• LLB-Vaduz maintained records in its files in which many U.S. taxpayers expressly instructed LLB-Vaduz not to disclose their names to the IRS.
  • One or more U.S. taxpayer-clients of LLB-Vaduz, including one or more individuals who lived in the Southern District of New York, used the U.S. mails, private and commercial interstate carriers, and interstate wire communications to submit tax returns that were materially false and fraudulent in that these returns failed to disclose the existence of such taxpayers' undeclared accounts or the income earned in such accounts.
10. At all relevant times, LLB-Vaduz knew that certain U.S. taxpayers were maintaining undeclared accounts at LLB-Vaduz in order to evade their U.S. tax obligations, in violation of U.S. law. LLB-Vaduz knew that these U.S. taxpayers wanted to conceal the undeclared accounts based on, among other things, correspondence with certain U.S. taxpayer-clients, including requests from U.S. taxpayers instructing LLB-Vaduz not to disclose the identity of the taxpayer to the IRS. 
11. At all relevant times, LLB-Vaduz knew that certain U.S. taxpayers were maintaining undeclared accounts at LLB-Vaduz in order to evade their U.S. tax obligations, in violation of U.S. law. LLB-Vaduz knew this from, among other things, its correspondence with certain U.S. taxpayer-clients. 
12. In addition, LLB-Vaduz knew of the high probability that other U.S. taxpayers who held undeclared accounts at LLB-Vaduz also did so for the same unlawful purpose. LLB-Vaduz knew this because significant numbers of U.S. taxpayers employed sham structures to hold their accounts, entered into code word agreements and hold mail agreements when they opened their accounts, expressly instructed LLB-Vaduz not to disclose their identity to the IRS, and/or conducted business with respect to their accounts through in-person visits to Liechtenstein, rather than by telephone or otherwise from the United States. 
13. LLB-Vaduz was aware that U.S. taxpayers had a legal duty to report to the IRS, and pay taxes on the basis of, all of their income, including income earned in accounts that these U.S. taxpayers maintained at LLB-Vaduz. Despite being aware of this legal duty, LLB-Vaduz intentionally opened and maintained undeclared accounts for these taxpayers with the knowledge that, by doing so, LLB-Vaduz was helping these U.S. taxpayers violate their legal duties. LLB-Vaduz was aware that this conduct violated U.S. law.

Comments from Others:

Key points from Kristin A. Parillo and Stephanie Soong Johnston, Liechtenstein Bank Settles U.S. Tax Dispute for $24 Million, 2013 TNT 147-5 (7/31/13)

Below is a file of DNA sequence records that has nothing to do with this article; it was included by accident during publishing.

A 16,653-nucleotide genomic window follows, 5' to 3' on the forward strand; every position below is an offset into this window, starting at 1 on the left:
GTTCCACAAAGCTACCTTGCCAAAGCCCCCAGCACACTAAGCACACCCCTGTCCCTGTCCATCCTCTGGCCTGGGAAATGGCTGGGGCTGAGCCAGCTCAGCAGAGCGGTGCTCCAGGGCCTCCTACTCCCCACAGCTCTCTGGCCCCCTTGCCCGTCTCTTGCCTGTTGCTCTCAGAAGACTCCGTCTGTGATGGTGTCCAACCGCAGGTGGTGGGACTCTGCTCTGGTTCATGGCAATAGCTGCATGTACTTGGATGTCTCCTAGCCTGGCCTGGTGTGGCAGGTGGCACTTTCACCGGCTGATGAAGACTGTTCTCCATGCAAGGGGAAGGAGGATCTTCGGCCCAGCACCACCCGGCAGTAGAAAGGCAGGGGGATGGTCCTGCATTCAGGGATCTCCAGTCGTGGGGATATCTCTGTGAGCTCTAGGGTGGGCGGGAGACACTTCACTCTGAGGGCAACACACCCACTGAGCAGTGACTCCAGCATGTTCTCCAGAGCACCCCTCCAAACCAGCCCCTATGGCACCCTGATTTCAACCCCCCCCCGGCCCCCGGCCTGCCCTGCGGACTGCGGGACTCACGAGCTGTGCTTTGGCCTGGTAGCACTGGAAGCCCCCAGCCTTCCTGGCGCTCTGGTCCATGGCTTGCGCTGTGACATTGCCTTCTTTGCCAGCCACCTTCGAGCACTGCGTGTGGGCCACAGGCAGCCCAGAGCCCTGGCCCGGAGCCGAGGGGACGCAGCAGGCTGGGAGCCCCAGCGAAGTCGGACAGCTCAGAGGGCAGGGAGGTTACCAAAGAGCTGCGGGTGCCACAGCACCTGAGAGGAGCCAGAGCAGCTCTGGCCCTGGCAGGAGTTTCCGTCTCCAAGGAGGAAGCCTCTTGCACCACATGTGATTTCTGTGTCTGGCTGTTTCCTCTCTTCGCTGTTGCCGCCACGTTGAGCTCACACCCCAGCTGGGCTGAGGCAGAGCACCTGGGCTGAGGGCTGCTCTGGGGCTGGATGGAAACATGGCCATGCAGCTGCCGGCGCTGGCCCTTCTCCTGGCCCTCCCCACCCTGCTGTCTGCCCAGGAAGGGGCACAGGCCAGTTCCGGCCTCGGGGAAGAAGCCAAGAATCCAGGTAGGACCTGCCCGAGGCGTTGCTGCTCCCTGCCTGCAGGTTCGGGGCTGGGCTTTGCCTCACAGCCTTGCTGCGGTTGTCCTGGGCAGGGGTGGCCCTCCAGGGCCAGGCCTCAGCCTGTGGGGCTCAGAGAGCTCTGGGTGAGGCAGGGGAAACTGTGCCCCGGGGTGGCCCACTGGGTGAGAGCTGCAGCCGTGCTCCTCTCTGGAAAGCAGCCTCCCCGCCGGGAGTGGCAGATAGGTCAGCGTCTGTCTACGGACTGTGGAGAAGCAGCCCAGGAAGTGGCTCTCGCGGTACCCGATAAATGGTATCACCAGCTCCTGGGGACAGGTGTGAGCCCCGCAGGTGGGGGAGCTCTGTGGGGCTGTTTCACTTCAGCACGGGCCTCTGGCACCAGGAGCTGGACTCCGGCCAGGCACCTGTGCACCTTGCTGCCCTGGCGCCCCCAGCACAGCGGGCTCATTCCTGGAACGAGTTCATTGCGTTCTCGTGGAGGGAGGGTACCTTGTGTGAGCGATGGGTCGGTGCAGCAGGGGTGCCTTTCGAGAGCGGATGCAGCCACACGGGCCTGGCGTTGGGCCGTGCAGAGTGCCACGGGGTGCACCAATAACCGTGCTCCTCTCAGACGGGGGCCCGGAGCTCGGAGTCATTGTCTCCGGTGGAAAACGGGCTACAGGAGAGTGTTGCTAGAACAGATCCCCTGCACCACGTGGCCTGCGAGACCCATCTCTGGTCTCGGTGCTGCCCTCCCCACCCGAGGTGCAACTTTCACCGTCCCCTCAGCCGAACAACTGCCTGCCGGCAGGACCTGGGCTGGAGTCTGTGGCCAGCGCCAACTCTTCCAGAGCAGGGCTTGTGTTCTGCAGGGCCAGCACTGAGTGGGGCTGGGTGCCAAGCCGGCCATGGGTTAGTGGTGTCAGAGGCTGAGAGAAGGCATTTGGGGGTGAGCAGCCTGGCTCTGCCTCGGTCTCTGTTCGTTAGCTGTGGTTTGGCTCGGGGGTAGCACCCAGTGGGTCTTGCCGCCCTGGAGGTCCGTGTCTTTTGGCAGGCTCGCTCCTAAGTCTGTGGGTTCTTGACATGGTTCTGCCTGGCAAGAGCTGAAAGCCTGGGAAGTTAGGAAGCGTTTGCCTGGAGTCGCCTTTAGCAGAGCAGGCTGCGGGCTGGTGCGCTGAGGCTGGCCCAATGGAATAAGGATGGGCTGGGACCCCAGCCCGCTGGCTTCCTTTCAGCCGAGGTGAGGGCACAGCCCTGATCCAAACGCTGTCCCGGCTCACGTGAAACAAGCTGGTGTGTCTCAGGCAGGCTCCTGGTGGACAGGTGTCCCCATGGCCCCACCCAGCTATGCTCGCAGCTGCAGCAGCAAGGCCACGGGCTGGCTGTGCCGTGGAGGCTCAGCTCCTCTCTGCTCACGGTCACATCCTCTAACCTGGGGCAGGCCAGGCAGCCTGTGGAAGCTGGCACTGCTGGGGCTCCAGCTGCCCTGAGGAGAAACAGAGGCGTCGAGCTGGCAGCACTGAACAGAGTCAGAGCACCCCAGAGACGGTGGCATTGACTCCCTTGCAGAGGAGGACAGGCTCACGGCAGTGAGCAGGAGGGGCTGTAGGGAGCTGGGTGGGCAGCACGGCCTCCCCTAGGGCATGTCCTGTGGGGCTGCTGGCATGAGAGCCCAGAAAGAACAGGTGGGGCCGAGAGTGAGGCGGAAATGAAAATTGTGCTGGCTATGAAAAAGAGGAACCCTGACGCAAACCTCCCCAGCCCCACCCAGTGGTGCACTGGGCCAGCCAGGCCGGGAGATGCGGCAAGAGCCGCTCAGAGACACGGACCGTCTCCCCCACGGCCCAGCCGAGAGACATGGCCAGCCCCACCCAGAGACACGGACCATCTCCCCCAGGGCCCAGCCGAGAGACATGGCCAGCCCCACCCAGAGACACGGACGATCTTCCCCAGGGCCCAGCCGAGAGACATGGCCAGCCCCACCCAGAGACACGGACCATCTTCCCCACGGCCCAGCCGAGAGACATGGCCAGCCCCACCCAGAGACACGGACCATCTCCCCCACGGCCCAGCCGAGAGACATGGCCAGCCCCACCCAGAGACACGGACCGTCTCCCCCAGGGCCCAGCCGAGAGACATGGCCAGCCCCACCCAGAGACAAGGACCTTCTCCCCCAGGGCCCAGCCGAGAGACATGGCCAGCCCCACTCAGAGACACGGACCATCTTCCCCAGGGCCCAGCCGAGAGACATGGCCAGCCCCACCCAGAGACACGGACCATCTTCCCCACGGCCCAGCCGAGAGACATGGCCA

-  LLB is the first bank to get an NPA (nonprosecution agreement).  One attorney speculates that the NPA was given because LLB is partially owned by the government.

-  The LLB NPA has implications on the Swiss banks.  Many U.S. taxpayers use Swiss banks to cheat also used Liechtenstein to add some complexity -- meaning obscurity.  For example many Swiss bank accounts were owned by Liechtenstein Foundations that may have been enabled by LLB and other Liechtenstein financial institutions.  Cooperation from LLB (and, later other Liechtenstein Foundations) will offer an important window into the Swiss banks.  In this regard, the article quotes Jeff Neiman, here, as follows:
"If [LLB] is providing the information it appears to be providing, the Swiss bankers and the banks who had Liechtenstein foundations that held accounts for U.S. taxpayers -- which I would venture to say are all Swiss banks -- now find themselves susceptible to their information or their account information ending up ultimately in the hands of the U.S. authorities," * * * "And that should give the Swiss a greater incentive to try to reach some sort of agreement whereby its banks and bankers can survive U.S. prosecution."
- The LLB agreement covers only LLB and not its employees or related implementers and not other entities in the LLB chain (such as LLB's Swiss entity).  Milan K. Patel, here, is quoted:  "Employees are still exposed, which is not good news. I think there's a lot of resentment here in Switzerland and Liechtenstein that employees have been thrown under the bus."

JAT Comments:

My one comment is that the amount seems very low.  Perhaps this was a sweet-heart deal to get a DPA done and a message sent to others whose deal will not be so sweer.  And, as the wave of other banks -- particularly Swiss banks -- decide that they had better get in line, perhaps their deals will ratchet up in cost.  The message, the early bird gets the worm!  (See here.)